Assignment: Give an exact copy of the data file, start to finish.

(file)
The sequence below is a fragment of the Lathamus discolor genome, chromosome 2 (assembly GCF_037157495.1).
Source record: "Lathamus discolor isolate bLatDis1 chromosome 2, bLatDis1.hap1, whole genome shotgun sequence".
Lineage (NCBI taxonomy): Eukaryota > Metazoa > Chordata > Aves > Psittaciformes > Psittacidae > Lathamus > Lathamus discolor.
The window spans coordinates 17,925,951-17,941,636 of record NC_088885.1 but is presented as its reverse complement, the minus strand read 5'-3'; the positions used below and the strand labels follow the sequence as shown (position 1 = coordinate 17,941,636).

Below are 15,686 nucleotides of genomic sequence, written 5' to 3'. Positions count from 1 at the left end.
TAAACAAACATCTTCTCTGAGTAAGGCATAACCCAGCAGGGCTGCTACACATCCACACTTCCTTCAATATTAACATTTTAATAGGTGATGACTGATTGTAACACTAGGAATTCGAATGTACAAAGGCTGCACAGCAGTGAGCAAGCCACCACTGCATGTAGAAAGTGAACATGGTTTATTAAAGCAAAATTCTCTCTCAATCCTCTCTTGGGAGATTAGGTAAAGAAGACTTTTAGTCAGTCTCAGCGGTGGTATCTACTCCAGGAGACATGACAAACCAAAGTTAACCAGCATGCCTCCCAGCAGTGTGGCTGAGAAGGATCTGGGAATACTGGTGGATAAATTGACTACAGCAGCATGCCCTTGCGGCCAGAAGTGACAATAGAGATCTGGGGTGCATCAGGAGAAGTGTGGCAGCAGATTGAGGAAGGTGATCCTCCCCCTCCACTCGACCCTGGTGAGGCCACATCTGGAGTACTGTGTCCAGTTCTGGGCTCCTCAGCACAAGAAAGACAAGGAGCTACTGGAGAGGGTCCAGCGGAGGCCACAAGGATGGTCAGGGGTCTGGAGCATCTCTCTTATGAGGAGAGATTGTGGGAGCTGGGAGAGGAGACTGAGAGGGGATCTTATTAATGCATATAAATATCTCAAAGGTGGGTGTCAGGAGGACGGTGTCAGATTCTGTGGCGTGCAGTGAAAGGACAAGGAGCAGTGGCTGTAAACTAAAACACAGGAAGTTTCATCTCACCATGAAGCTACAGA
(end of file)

The sequence below is a fragment of the Lathamus discolor genome, chromosome 2 (assembly GCF_037157495.1).
Source record: "Lathamus discolor isolate bLatDis1 chromosome 2, bLatDis1.hap1, whole genome shotgun sequence".
Lineage (NCBI taxonomy): Eukaryota > Metazoa > Chordata > Aves > Psittaciformes > Psittacidae > Lathamus > Lathamus discolor.
The window spans coordinates 17,925,951-17,941,636 of record NC_088885.1 but is presented as its reverse complement, the minus strand read 5'-3'; the positions used below and the strand labels follow the sequence as shown (position 1 = coordinate 17,941,636).

Below are 15,686 nucleotides of genomic sequence, written 5' to 3'. Positions count from 1 at the left end.
TAAACAAACATCTTCTCTGAGTAAGGCATAACCCAGCAGGGCTGCTACACATCCACACTTCCTTCAATATTAACATTTTAATAGGTGATGACTGATTGTAACACTAGGAATTCGAATGTACAAAGGCTGCACAGCAGTGAGCAAGCCACCACTGCATGTAGAAAGTGAACATGGTTTATTAAAGCAAAATTCTCTCTCAATCCTCTCTTGGGAGATTAGGTAAAGAAGACTTTTAGTCAGTCTCAGCGGTGGTATCTACTCCAGGAGACATGACAAACCAAAGTTAACCAGCATGCCTCCCAGCAGTGTGGCTGAGAAGGATCTGGGAATACTGGTGGATAAATTGACTACAGCAGCATGCCCTTGCGGCCAGAAGTGACAATAGAGATCTGGGGTGCATCAGGAGAAGTGTGGCAGCAGATTGAGGAAGGTGATCCTCCCCCTCCACTCGACCCTGGTGAGGCCACATCTGGAGTACTGTGTCCAGTTCTGGGCTCCTCAGCACAAGAAAGACAAGGAGCTACTGGAGAGGGTCCAGCGGAGGCCACAAGGATGGTCAGGGGTCTGGAGCATCTCTCTTATGAGGAGAGATTGTGGGAGCTGGGAGAGGAGACTGAGAGGGGATCTTATTAATGCATATAAATATCTCAAAGGTGGGTGTCAGGAGGACGGTGTCAGATTCTGTGGCGTGCAGTGAAAGGACAAGGAGCAGTGGCTGTAAACTAAAACACAGGAAGTTTCATCTCACCATGAAGCTACAGA